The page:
Form / Sample Letter to Govt?

Pits in the news and info on Breed Specific Legislation.

Postby aurora » January 21st, 2006, 7:46 pm

Does anyone have a form letter that we can use to send to officials when BSL comes up? Something we can tailor to each situation, but is already put together in basic form? Or does anyone have any really good samples that they've seen or sent?

My shelter is most likely going to make a public statement against the proposed BSL in Jersey, but I want to mobilize volunteers to write letters and recruite people to write letters against it, and I think it might be easier if they had something to work from.
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Postby Maryellen » January 21st, 2006, 8:01 pm

you can go to http://www.rott-n-chatter.com jan has sample bsl letters on her site that you can modify and use:)
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Postby Fear_the_Sheeple » January 21st, 2006, 11:44 pm

I have been using the AKC's points against BSL in my letters:

Points to Consider:

* Breed-specific laws are not the best way to protect communities. An owner intent on using his or her dogs for malicious purposes will simply be able to switch to another type of dog and continue to jeopardize public safety. The list of regulated breeds or types could grow every year without ever addressing responsible dog ownership. Deeds, not breeds, should be addressed.
* Breed-specific laws are hard to enforce. Breed identification requires expert knowledge of the individual breeds, placing great burden on local officials.
* Breed-specific laws are unfair to responsible owners.
* Breed-specific laws increase costs for the community. Shelter costs for the community could rise as citizens abandon targeted breeds, and adoptable dogs of the targeted breeds would be euthanized at the shelter.
* In some instances, breed-specific laws have been overturned on constitutional grounds. Because proper identification of what dogs would be included is difficult or impossible, the law may be deemed unconstitutionally vague. It may also be found to involve the taking of property without due process.
* Strongly enforced animal control laws (such as leash laws), generic guidelines on dealing with dangerous dogs and increased public education efforts to promote responsible dog ownership are all better ways to protect communities from dangerous animals.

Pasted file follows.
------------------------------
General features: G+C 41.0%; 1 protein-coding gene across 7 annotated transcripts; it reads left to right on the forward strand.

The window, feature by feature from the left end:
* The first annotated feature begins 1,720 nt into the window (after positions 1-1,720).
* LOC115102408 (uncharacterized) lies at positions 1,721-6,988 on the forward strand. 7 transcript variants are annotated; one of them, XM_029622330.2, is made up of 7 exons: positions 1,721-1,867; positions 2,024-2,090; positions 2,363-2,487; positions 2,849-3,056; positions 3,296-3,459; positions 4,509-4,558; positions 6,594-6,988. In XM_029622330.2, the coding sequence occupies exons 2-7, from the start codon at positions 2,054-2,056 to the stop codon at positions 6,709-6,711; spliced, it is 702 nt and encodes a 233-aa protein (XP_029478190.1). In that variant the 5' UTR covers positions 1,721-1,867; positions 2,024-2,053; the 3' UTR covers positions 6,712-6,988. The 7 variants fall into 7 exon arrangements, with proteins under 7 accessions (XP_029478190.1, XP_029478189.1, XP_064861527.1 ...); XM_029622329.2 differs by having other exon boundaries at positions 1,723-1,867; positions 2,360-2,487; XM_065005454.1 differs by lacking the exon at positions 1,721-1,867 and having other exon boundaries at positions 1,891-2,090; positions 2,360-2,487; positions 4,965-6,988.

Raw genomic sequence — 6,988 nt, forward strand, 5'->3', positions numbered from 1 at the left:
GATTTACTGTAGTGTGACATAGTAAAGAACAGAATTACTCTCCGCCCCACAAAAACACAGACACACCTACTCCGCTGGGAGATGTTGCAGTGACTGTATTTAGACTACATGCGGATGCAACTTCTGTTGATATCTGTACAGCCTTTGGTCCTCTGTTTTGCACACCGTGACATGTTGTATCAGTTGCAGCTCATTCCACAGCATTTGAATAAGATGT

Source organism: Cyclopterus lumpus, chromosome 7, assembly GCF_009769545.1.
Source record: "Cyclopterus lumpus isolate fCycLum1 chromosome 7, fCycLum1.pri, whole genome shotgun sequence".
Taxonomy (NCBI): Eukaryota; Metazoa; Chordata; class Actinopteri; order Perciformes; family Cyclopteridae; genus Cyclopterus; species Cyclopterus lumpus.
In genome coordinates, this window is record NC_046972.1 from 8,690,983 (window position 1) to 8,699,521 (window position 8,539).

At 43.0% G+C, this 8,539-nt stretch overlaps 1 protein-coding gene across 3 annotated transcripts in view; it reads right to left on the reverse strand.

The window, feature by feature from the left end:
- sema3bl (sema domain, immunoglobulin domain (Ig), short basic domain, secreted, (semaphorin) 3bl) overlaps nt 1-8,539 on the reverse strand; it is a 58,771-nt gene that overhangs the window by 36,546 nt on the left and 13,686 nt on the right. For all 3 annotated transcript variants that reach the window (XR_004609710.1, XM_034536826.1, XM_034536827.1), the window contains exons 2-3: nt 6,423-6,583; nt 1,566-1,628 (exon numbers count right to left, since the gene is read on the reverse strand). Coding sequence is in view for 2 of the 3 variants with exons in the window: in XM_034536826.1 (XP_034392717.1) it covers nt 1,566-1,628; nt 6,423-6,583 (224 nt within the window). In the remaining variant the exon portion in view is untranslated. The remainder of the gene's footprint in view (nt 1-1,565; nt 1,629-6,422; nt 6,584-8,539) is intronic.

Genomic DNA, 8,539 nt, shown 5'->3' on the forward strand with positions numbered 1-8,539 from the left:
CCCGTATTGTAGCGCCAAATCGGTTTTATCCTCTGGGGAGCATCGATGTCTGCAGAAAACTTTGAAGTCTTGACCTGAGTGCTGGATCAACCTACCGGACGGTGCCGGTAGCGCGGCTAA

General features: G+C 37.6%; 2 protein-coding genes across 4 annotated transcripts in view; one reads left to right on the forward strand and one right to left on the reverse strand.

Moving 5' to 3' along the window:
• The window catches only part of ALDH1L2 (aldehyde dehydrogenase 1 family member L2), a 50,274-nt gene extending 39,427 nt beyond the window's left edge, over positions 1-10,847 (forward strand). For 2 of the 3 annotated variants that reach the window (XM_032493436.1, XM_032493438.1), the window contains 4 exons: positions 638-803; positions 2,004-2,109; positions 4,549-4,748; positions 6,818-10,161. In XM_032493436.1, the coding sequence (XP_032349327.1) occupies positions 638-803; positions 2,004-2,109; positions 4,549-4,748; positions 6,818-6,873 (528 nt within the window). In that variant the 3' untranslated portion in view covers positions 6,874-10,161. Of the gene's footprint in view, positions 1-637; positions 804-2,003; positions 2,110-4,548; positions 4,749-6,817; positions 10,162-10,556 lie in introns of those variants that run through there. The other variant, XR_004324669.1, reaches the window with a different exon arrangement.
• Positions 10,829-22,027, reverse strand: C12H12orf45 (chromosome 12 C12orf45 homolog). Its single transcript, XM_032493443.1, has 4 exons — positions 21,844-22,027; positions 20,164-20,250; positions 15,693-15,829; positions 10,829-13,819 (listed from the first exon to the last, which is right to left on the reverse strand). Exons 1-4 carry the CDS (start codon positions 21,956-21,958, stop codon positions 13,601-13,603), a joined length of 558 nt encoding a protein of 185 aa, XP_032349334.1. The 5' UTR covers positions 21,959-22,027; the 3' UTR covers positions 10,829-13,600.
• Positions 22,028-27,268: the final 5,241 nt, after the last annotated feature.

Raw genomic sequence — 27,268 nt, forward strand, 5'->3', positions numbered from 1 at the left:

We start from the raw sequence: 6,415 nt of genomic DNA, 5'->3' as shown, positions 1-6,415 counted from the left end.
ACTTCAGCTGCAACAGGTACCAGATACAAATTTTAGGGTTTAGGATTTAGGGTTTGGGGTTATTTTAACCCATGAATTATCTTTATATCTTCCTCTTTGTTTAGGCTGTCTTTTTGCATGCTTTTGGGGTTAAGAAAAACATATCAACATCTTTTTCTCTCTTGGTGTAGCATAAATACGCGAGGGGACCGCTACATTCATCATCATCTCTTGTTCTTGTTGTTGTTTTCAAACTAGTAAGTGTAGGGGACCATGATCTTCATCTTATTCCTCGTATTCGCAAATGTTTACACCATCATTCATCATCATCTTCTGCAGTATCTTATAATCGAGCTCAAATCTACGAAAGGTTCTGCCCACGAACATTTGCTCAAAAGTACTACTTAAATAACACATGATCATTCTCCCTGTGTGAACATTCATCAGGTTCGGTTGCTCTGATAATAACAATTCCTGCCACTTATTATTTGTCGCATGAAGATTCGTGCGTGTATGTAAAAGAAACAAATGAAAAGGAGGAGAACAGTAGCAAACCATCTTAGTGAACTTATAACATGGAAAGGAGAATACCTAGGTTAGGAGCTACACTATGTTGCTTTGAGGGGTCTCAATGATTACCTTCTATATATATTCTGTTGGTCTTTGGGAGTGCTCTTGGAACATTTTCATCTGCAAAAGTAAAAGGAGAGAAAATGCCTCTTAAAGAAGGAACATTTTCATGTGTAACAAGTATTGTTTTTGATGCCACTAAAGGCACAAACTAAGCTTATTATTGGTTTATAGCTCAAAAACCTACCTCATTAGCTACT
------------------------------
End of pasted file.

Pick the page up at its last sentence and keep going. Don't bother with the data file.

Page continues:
* Since dogs must be unaltered to participate in conformation dog shows and other performance events, many responsible dog owners will be forced to give up a sport that both they and their canine companions enjoy.
* Breed-specific legislation is opposed by the AKC, the American Veterinary Medical Association, the National Animal Control Association, the ASPCA, and a host of national animal welfare organizations that have studied the issue and recognize that targeting breeds simply does not work.

http://www.akc.org/news/index.cfm?article_id=2764

I think most people think that if the AKC says it, it must be true. :wink:
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Postby ammitnme » January 21st, 2006, 11:57 pm

Sarah S of the AKC legislative Commitee mentioned the other day that they are in the proccess of revamping thier BSL education packets they send out on request. Looking forward to that.
They are in a really nice folder with lots of great stuff.....and if you call...they send em.
Like you say...politicos give a lot of credance to the AKC info...
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Postby cheekymunkee » January 25th, 2006, 6:29 pm

Please copy and RETYPE. Be sure to REMOVE all ( ) s and insert the needed information. ALWAYS give your name, address and phone number.

--------------------------------------------------------------------------------



(TO:..insert name here)
(address)
(city, state,zip)


(FROM:..Your name)
(Your address)
(your city, state, zip)
(your area code and phone number)


Dear (insert name here):


To be useful, legislation must be effective, enforceable, economical, and reasonably fair. Recently, a bill (CITE BILL NUMBER HERE) has been placed before (RELEVANT BODY i.e., city council, etc.,)that would fail all of these tests. This legislation is motivated by fear and lack of relevant knowledge. .


The media and the inexperienced would have you believe that these breeds are vicious and should be prohibited. However, these very breeds as a whole have proven their stability and good canine citizenry by becoming 'Search & Rescue dogs, Therapy dogs working inside hospitals, professional Herding dogs and family companions for years.


Our Country was not founded on the restriction and punishment of the masses based on the actions of a few... when has this changed?


A five year study published in the Cincinnati Law Review in 1982, vol. 53, pg 1077, which specifically considered both Rottweilers and "pit bulls", concluded in part that:


...statistics did not support the assertion that any one breed was dangerous, ..when legislation is focused on the type of dog it fails, because it is ... unenforceable, confusing, and costly. .. focusing legislation on dogs that are "vicious" distracts attention from the real problem, which is irresponsible owners.


In light of this and other studies, we urge you to take the following actions: